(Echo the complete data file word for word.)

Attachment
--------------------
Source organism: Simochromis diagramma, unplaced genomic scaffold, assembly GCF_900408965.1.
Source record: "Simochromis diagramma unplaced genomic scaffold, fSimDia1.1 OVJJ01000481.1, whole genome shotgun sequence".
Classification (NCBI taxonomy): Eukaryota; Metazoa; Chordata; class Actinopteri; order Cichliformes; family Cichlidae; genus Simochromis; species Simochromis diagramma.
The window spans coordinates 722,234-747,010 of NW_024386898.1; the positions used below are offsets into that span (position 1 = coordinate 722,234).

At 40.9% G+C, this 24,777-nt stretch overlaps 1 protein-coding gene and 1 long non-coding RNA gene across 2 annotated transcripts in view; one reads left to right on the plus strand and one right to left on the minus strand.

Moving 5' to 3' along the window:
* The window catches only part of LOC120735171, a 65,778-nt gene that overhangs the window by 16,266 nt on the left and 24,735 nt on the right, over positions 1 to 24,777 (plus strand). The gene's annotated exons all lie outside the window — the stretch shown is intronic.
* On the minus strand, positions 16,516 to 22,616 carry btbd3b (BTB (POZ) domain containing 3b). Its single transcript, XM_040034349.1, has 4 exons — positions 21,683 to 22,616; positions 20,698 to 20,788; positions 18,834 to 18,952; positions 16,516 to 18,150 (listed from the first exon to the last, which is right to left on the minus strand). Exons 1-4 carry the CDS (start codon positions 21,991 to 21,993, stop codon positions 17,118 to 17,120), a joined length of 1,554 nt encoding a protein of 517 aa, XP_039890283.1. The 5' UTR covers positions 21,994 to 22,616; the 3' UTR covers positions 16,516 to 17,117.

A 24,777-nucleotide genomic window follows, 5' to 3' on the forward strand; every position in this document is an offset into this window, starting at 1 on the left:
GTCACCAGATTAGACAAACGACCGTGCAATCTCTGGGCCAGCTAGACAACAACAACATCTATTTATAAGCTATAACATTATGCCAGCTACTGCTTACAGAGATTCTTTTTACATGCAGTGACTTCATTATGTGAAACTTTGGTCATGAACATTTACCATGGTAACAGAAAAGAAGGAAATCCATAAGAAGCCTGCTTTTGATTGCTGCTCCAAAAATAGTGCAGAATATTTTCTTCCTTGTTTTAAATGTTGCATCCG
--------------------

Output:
Source organism: Simochromis diagramma, unplaced genomic scaffold, assembly GCF_900408965.1.
Source record: "Simochromis diagramma unplaced genomic scaffold, fSimDia1.1 OVJJ01000481.1, whole genome shotgun sequence".
Classification (NCBI taxonomy): Eukaryota; Metazoa; Chordata; class Actinopteri; order Cichliformes; family Cichlidae; genus Simochromis; species Simochromis diagramma.
The window spans coordinates 722,234-747,010 of NW_024386898.1; the positions used below are offsets into that span (position 1 = coordinate 722,234).

At 40.9% G+C, this 24,777-nt stretch overlaps 1 protein-coding gene and 1 long non-coding RNA gene across 2 annotated transcripts in view; one reads left to right on the plus strand and one right to left on the minus strand.

Moving 5' to 3' along the window:
* The window catches only part of LOC120735171, a 65,778-nt gene that overhangs the window by 16,266 nt on the left and 24,735 nt on the right, over positions 1 to 24,777 (plus strand). The gene's annotated exons all lie outside the window — the stretch shown is intronic.
* On the minus strand, positions 16,516 to 22,616 carry btbd3b (BTB (POZ) domain containing 3b). Its single transcript, XM_040034349.1, has 4 exons — positions 21,683 to 22,616; positions 20,698 to 20,788; positions 18,834 to 18,952; positions 16,516 to 18,150 (listed from the first exon to the last, which is right to left on the minus strand). Exons 1-4 carry the CDS (start codon positions 21,991 to 21,993, stop codon positions 17,118 to 17,120), a joined length of 1,554 nt encoding a protein of 517 aa, XP_039890283.1. The 5' UTR covers positions 21,994 to 22,616; the 3' UTR covers positions 16,516 to 17,117.

A 24,777-nucleotide genomic window follows, 5' to 3' on the forward strand; every position in this document is an offset into this window, starting at 1 on the left:
GTCACCAGATTAGACAAACGACCGTGCAATCTCTGGGCCAGCTAGACAACAACAACATCTATTTATAAGCTATAACATTATGCCAGCTACTGCTTACAGAGATTCTTTTTACATGCAGTGACTTCATTATGTGAAACTTTGGTCATGAACATTTACCATGGTAACAGAAAAGAAGGAAATCCATAAGAAGCCTGCTTTTGATTGCTGCTCCAAAAATAGTGCAGAATATTTTCTTCCTTGTTTTAAATGTTGCATCCG